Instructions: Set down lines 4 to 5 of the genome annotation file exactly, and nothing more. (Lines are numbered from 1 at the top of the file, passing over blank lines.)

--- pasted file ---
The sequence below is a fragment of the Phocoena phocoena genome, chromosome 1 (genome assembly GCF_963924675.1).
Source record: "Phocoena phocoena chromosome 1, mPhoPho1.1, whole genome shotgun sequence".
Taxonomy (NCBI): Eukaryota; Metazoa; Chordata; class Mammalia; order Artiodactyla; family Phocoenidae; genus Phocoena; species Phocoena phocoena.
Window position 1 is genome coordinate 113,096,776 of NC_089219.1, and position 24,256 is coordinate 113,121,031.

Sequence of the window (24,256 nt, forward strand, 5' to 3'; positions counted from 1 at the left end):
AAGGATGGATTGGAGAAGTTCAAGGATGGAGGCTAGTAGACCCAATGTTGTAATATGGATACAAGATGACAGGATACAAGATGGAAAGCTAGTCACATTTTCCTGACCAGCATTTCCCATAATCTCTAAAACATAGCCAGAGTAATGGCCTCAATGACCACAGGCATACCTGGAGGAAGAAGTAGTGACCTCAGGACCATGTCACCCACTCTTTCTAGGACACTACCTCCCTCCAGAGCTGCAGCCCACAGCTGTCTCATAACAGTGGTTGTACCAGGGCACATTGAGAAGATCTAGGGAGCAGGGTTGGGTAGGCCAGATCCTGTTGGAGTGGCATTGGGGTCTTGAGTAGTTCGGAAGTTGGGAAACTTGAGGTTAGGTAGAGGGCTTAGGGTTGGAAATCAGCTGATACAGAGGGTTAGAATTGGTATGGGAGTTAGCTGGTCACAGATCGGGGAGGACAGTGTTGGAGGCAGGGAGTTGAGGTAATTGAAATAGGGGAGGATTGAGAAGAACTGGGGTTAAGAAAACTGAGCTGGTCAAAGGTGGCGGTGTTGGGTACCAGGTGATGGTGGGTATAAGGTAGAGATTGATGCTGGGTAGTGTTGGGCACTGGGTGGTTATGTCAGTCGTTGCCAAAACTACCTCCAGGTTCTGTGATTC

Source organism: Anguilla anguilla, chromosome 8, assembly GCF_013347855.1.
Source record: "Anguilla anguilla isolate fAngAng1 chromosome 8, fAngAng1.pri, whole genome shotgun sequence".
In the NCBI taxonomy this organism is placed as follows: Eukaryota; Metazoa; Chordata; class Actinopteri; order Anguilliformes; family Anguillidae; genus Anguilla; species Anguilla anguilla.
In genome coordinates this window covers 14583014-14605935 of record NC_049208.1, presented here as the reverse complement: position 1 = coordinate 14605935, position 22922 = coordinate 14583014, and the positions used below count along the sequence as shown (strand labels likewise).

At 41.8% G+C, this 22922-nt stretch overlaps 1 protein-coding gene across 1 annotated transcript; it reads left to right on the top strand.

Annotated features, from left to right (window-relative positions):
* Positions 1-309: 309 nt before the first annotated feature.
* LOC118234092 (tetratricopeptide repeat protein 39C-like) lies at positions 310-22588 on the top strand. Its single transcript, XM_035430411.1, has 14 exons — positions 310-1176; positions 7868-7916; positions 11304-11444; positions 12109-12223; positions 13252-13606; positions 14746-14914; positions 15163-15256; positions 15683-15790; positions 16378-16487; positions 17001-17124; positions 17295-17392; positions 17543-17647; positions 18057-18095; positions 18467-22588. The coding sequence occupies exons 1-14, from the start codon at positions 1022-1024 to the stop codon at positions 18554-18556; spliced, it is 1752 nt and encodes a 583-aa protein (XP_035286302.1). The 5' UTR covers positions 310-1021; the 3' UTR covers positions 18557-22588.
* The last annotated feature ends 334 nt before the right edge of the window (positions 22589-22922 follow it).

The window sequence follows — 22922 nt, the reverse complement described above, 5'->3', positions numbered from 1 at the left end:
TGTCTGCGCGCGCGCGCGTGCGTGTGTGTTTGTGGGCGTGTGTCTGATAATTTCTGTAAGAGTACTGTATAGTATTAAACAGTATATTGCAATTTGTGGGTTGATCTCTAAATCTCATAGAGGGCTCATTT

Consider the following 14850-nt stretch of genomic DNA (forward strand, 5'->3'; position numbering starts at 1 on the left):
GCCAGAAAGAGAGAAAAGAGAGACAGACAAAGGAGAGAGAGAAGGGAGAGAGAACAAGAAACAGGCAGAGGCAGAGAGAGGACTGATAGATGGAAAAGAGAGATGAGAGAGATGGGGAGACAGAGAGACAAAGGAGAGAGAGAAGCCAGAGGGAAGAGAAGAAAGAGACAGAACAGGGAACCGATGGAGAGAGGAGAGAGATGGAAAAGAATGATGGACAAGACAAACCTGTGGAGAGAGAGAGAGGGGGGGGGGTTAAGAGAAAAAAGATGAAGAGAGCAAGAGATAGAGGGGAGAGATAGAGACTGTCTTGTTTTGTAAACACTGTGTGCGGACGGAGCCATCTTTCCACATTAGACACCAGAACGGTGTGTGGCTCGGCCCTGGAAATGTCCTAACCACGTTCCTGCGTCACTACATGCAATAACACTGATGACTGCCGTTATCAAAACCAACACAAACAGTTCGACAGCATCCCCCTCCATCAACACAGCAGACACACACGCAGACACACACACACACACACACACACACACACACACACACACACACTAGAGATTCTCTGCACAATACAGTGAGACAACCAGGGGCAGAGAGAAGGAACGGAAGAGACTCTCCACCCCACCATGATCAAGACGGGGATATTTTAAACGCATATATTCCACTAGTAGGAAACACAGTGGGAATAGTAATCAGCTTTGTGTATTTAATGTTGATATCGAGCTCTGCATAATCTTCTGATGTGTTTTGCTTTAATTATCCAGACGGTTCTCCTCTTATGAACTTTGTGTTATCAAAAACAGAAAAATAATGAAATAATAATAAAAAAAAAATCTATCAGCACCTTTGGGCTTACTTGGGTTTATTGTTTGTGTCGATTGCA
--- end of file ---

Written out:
Window position 1 is genome coordinate 113,096,776 of NC_089219.1, and position 24,256 is coordinate 113,121,031.

Sequence of the window (24,256 nt, forward strand, 5' to 3'; positions counted from 1 at the left end):